The Calestienne is a very narrow region, sandwiched between the Fagne-Famenne and the Ardennes. Its most striking feature is the presence of limestone in the subsoil. These rocks, mainly alternating with shales, were laid down in the warm seas of the Palaeozoic era, starting in the Middle Devonian, 370 million years ago. They now form the bedrock of a jagged plateau, a few kilometres wide, which extends from Trelon in France to Louveigné, passing through Chimay, Givet, Han-sur-Lesse, Rochefort, Barvaux and Remouchamps.
The origin of the name ‘Calestienne’ is often linked with tienne, the local word for the limestone hills which form chains and which are so characteristic of the region. These were formerly dry grasslands, used as pasture for the flock of sheep belonging to each village. In fact, Calestienne, a relatively recent geographical name, derives from the Walloon word calistiene. This in turn comes from the Germanic “Kalkstein”, meaning limestone or chalk.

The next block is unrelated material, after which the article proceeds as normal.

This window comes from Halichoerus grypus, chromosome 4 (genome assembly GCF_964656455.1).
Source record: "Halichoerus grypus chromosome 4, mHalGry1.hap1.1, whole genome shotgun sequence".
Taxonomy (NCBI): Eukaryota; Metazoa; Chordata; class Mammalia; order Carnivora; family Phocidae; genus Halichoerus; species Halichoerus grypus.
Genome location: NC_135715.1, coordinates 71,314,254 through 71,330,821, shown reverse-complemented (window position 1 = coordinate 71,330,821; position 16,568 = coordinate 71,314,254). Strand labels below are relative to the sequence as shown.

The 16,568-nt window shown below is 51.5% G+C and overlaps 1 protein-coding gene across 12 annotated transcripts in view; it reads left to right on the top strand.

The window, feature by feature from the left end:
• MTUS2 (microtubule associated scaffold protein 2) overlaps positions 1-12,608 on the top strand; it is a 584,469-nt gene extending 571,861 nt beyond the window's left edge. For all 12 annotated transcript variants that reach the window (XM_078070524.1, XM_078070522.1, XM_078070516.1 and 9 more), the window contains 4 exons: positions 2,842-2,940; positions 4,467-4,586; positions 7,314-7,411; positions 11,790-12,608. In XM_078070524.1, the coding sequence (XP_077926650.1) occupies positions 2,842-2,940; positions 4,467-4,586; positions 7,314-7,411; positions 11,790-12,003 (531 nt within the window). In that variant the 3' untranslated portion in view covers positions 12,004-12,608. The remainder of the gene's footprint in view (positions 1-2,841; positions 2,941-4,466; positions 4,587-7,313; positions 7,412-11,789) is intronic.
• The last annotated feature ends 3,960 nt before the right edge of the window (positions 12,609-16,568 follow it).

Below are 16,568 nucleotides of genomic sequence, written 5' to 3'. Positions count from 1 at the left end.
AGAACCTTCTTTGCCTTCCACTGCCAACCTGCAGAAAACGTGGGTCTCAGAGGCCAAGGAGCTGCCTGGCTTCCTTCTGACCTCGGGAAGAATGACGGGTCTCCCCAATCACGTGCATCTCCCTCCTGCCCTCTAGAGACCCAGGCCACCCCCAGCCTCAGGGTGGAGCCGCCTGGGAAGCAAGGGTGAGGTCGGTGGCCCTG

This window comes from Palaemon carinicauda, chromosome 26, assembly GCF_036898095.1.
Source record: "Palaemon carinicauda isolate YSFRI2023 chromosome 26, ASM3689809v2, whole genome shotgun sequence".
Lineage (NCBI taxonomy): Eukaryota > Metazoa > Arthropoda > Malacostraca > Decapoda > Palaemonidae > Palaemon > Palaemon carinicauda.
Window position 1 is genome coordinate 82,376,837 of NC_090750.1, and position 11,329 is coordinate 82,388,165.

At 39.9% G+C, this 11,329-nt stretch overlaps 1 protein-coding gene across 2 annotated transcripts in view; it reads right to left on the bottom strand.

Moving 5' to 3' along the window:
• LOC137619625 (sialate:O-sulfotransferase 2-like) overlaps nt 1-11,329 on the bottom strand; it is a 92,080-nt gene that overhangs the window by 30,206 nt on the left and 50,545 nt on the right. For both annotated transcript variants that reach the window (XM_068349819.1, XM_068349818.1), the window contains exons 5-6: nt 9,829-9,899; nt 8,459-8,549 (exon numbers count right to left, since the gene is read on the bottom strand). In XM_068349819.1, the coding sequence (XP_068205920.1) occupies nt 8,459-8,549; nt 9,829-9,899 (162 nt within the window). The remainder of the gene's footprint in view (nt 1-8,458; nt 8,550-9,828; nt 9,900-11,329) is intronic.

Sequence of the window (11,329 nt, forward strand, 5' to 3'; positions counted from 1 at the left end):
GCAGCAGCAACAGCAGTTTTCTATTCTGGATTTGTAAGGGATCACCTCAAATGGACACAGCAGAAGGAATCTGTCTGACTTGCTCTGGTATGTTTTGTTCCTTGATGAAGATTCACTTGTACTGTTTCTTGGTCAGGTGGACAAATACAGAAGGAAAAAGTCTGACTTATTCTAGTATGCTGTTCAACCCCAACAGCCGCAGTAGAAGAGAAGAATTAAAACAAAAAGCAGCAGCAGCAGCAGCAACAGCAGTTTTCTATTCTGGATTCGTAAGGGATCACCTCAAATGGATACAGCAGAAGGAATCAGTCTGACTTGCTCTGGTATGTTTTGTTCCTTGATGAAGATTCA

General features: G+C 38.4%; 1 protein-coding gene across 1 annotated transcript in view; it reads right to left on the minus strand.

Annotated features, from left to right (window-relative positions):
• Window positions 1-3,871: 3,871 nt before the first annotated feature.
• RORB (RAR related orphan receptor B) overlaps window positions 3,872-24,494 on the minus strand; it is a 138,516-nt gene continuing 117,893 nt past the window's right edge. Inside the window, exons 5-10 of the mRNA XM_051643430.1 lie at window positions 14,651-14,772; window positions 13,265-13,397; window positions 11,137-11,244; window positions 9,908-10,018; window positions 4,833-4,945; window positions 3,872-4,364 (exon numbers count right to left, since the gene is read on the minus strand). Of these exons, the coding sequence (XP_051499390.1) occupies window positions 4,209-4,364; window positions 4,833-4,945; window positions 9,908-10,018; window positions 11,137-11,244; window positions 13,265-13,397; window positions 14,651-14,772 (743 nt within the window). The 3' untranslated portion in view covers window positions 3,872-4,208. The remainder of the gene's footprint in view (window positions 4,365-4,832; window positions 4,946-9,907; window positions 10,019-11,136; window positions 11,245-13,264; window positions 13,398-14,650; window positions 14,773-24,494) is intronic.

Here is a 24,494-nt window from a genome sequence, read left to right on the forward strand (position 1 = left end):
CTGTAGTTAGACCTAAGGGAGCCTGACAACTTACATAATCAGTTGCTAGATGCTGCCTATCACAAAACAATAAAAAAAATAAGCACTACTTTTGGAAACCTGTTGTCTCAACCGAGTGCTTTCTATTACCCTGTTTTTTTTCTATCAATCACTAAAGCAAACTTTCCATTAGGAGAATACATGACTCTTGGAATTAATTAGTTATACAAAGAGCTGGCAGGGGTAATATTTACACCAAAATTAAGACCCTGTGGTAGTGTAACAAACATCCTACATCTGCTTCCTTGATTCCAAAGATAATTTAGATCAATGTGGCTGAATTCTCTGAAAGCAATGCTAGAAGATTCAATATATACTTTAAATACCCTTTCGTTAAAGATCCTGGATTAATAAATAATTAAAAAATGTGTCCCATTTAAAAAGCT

Compared with the Ardennes, whose forested slopes rear up to the south, and with the damp, wooded shale lowlands of the Fagne-Famenne to the north, the Calestienne is a much more varied and attractive landscape. The vegetation is very diverse, forming a mosaic of pine woods, deciduous copses, thorny thickets, limestone grasslands, and large arable fields and pastures,sometimes still surrounded by hedgerows.